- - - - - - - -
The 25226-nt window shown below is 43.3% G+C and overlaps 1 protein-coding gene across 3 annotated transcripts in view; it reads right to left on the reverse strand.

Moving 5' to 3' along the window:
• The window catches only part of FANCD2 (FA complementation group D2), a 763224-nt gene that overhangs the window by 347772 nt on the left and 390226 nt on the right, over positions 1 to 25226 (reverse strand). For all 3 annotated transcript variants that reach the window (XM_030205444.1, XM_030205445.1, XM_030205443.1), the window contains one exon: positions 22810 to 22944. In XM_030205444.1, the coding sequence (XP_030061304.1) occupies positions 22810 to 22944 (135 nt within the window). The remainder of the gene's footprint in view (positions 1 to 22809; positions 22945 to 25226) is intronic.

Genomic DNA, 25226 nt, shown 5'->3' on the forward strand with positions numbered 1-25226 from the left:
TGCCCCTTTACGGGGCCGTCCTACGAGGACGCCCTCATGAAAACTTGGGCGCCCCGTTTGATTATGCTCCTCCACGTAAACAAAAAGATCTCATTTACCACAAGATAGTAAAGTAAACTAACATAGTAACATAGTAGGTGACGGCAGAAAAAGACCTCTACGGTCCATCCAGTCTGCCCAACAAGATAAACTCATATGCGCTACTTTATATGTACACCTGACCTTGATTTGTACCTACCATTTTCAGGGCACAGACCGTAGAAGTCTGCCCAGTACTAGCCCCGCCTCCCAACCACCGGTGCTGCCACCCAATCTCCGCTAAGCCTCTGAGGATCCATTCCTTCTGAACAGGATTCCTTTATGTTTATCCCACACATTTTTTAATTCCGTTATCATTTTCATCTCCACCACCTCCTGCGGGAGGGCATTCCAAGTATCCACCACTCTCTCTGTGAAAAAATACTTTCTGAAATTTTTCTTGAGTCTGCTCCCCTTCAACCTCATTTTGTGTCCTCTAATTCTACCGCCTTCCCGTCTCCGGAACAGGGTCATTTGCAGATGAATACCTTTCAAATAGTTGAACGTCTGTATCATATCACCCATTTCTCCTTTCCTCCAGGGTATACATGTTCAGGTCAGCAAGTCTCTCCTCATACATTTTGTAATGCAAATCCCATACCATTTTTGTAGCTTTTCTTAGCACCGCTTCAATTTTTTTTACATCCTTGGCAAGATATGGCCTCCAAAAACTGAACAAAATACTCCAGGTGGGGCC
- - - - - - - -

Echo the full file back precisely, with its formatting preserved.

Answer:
The 25226-nt window shown below is 43.3% G+C and overlaps 1 protein-coding gene across 3 annotated transcripts in view; it reads right to left on the reverse strand.

Moving 5' to 3' along the window:
• The window catches only part of FANCD2 (FA complementation group D2), a 763224-nt gene that overhangs the window by 347772 nt on the left and 390226 nt on the right, over positions 1 to 25226 (reverse strand). For all 3 annotated transcript variants that reach the window (XM_030205444.1, XM_030205445.1, XM_030205443.1), the window contains one exon: positions 22810 to 22944. In XM_030205444.1, the coding sequence (XP_030061304.1) occupies positions 22810 to 22944 (135 nt within the window). The remainder of the gene's footprint in view (positions 1 to 22809; positions 22945 to 25226) is intronic.

Genomic DNA, 25226 nt, shown 5'->3' on the forward strand with positions numbered 1-25226 from the left:
TGCCCCTTTACGGGGCCGTCCTACGAGGACGCCCTCATGAAAACTTGGGCGCCCCGTTTGATTATGCTCCTCCACGTAAACAAAAAGATCTCATTTACCACAAGATAGTAAAGTAAACTAACATAGTAACATAGTAGGTGACGGCAGAAAAAGACCTCTACGGTCCATCCAGTCTGCCCAACAAGATAAACTCATATGCGCTACTTTATATGTACACCTGACCTTGATTTGTACCTACCATTTTCAGGGCACAGACCGTAGAAGTCTGCCCAGTACTAGCCCCGCCTCCCAACCACCGGTGCTGCCACCCAATCTCCGCTAAGCCTCTGAGGATCCATTCCTTCTGAACAGGATTCCTTTATGTTTATCCCACACATTTTTTAATTCCGTTATCATTTTCATCTCCACCACCTCCTGCGGGAGGGCATTCCAAGTATCCACCACTCTCTCTGTGAAAAAATACTTTCTGAAATTTTTCTTGAGTCTGCTCCCCTTCAACCTCATTTTGTGTCCTCTAATTCTACCGCCTTCCCGTCTCCGGAACAGGGTCATTTGCAGATGAATACCTTTCAAATAGTTGAACGTCTGTATCATATCACCCATTTCTCCTTTCCTCCAGGGTATACATGTTCAGGTCAGCAAGTCTCTCCTCATACATTTTGTAATGCAAATCCCATACCATTTTTGTAGCTTTTCTTAGCACCGCTTCAATTTTTTTTACATCCTTGGCAAGATATGGCCTCCAAAAACTGAACAAAATACTCCAGGTGGGGCC